I was in America at the time (and one of my modules happened to be US Environmental Law, funnily enough) but I watched the embers of activism burst into flame from afar, and with avid interest. It was obviously the beginning of a -as it swiftly becoming evident – long battle.

Fossil Free QUB had to firstly undergo organisation, and then the arduous task of tracking down and analysing public data pertaining to QUB investment options. Yet, this public data is very limited, hence the submission of a Freedom of Information request. This was rejected by the university, but an appeal process was undertaken. Facilitated by the Information Commissioners Office, and lasting almost 10 months, the activists were successful in obtaining information which revealed significant insights into investment options.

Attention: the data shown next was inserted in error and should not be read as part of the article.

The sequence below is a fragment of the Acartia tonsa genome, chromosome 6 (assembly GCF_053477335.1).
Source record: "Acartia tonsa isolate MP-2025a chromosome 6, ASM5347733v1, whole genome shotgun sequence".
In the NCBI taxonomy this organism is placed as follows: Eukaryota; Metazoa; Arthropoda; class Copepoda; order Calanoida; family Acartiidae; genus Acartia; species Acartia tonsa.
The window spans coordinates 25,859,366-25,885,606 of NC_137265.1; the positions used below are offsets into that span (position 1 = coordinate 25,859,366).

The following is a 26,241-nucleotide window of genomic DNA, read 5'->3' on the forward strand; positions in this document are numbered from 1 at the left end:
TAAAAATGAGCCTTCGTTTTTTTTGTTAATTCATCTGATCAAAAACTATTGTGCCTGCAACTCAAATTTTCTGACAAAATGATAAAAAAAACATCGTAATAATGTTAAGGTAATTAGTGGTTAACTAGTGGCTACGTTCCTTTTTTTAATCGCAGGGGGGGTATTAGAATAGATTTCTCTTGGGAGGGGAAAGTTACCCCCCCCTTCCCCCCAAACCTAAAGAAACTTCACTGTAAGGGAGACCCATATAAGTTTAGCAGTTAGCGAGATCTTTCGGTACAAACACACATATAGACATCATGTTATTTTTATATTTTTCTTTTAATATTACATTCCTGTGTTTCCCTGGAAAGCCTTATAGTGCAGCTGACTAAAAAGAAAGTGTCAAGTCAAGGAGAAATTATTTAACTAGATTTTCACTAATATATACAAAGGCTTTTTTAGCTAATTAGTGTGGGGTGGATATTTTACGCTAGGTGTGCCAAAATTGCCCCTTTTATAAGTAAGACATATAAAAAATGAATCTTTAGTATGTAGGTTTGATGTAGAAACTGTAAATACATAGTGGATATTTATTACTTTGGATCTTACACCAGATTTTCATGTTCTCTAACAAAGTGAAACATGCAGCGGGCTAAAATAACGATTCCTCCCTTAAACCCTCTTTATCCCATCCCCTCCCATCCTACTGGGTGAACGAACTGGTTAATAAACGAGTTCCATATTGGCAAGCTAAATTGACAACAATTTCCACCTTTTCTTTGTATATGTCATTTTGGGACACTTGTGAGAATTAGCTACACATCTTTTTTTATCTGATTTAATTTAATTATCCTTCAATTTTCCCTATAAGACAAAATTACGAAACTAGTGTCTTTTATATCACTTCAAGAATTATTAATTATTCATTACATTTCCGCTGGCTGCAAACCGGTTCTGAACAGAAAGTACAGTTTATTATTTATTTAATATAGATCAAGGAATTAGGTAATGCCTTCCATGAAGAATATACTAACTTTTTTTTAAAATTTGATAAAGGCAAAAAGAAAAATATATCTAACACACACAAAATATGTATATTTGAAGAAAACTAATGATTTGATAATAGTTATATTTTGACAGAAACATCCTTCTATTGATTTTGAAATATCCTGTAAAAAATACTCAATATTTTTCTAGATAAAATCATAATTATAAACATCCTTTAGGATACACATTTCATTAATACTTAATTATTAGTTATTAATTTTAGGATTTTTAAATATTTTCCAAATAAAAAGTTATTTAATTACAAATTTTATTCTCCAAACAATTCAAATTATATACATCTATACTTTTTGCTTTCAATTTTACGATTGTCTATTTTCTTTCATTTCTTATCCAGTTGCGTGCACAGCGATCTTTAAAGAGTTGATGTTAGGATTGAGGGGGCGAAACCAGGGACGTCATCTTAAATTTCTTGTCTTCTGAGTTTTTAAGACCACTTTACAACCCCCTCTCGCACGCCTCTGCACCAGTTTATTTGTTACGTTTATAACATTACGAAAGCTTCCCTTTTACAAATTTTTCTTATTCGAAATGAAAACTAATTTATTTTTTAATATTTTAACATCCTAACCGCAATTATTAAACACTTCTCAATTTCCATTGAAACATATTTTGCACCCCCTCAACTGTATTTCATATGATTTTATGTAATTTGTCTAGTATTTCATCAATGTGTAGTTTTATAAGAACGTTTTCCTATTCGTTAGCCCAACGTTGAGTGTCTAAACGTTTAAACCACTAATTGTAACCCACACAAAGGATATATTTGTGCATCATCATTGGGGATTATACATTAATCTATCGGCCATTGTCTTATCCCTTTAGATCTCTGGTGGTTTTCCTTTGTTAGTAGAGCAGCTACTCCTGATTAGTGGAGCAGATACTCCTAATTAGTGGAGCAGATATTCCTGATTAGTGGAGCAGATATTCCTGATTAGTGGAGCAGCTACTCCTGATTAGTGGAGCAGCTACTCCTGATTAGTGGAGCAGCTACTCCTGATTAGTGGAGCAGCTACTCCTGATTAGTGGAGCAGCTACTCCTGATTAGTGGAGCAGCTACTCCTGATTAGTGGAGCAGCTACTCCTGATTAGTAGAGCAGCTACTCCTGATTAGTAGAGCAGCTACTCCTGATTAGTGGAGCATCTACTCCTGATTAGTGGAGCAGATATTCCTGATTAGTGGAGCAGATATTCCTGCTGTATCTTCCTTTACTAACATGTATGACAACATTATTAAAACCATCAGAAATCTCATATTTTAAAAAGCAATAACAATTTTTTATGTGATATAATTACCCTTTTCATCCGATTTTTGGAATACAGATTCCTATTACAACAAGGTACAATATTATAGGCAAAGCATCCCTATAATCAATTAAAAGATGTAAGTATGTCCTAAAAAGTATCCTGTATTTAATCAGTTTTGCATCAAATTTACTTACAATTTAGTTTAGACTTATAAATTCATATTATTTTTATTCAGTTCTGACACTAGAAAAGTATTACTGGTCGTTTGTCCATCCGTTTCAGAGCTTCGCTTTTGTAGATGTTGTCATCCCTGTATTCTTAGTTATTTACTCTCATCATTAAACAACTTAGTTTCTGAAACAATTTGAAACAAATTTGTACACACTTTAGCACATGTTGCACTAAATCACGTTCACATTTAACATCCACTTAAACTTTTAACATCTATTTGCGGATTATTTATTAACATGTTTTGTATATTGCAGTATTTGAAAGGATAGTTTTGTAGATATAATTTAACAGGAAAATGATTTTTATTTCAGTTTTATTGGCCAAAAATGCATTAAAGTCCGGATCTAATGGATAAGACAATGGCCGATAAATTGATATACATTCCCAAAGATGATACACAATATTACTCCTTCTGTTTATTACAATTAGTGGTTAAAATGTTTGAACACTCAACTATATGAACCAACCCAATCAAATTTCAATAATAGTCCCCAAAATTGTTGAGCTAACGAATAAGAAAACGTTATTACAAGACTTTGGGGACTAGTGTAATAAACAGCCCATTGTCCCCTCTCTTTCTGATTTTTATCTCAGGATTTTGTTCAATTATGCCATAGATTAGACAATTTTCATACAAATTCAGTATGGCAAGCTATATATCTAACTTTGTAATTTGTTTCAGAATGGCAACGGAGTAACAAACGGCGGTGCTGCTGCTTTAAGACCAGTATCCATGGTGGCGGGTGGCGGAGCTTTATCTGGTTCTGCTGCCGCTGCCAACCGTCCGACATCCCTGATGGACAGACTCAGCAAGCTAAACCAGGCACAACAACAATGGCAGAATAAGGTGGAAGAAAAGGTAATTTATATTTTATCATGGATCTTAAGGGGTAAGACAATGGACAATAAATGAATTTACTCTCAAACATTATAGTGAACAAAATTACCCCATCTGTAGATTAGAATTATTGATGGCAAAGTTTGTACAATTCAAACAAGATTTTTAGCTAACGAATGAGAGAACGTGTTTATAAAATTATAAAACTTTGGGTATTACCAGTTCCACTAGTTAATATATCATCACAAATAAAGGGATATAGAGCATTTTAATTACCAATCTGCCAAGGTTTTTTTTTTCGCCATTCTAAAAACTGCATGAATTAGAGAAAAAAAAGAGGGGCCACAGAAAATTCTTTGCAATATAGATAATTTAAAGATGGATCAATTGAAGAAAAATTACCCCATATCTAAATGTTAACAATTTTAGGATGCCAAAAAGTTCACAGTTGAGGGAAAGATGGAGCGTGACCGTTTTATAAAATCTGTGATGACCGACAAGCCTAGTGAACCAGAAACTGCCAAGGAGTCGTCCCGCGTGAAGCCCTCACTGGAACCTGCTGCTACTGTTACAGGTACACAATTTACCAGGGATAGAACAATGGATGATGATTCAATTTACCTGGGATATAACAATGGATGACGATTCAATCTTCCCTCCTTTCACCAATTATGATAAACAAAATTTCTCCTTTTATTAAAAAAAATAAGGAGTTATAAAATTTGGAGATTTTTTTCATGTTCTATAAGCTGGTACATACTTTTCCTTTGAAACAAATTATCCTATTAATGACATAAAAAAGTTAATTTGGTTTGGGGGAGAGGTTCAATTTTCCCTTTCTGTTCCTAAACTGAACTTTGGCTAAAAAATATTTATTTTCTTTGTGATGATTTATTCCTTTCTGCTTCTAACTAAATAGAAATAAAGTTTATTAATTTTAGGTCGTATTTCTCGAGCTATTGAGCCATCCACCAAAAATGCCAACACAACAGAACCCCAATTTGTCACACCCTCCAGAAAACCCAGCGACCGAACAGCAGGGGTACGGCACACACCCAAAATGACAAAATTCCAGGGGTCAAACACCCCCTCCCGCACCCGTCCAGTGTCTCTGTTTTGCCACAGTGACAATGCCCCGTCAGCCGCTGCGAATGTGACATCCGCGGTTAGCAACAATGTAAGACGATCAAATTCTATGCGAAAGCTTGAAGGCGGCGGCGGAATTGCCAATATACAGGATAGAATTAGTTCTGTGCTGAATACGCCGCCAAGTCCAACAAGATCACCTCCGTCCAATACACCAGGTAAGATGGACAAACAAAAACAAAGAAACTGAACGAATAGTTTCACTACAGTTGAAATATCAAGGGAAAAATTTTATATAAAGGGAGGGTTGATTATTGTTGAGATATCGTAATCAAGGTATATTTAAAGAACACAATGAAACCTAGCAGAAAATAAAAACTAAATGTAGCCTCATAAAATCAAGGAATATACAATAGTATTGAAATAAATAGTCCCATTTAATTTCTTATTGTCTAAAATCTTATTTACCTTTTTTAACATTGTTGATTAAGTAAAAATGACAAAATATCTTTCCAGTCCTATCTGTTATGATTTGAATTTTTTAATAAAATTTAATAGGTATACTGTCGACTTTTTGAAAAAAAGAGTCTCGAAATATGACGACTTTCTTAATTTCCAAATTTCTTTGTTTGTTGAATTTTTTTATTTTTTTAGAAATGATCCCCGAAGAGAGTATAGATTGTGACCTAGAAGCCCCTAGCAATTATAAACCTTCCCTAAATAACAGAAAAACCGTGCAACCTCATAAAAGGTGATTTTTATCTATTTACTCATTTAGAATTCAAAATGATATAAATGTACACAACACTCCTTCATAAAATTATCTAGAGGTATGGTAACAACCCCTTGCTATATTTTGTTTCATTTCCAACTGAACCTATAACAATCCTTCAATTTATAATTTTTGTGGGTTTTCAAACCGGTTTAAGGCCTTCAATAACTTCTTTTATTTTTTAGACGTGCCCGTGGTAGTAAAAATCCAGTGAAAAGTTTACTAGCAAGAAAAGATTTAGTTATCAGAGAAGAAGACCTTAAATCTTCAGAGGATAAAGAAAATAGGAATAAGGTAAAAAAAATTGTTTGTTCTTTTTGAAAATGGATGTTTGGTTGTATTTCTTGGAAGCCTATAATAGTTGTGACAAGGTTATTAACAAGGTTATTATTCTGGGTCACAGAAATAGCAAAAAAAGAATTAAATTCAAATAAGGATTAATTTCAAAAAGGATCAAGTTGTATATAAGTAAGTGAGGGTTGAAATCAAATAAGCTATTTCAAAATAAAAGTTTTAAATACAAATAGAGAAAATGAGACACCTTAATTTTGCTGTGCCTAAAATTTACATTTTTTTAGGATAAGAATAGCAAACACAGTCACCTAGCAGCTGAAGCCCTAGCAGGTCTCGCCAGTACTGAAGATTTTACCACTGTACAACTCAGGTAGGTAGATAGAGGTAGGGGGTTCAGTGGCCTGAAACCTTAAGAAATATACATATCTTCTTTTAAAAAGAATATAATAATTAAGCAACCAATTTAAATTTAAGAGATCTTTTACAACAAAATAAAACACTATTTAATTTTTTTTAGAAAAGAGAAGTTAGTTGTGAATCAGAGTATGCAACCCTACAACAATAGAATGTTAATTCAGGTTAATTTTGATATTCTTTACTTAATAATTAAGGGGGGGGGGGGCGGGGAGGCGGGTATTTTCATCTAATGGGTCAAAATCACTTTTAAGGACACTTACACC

Next came the lengthy wait to be recognised by the university. During this time, the group sought the acceptance of the student body on campus. A referendum was organised, framed around the question, ‘Should QUB divest from fossil fuels?’ I remember watching the vibrant and informed campaign, and I realised the sincerity of the group, given their dedicated presence on campus. On the 13th of October 2015, 827 of the student body voted. 83.2% (688 students) voted in favour of the referendum, and I am happy to say I was one of those students. Whilst we did not have the required quorum, it was still a statement of intent from students. Sadly, this referendum, this exercise in democracy was not recognised by the university.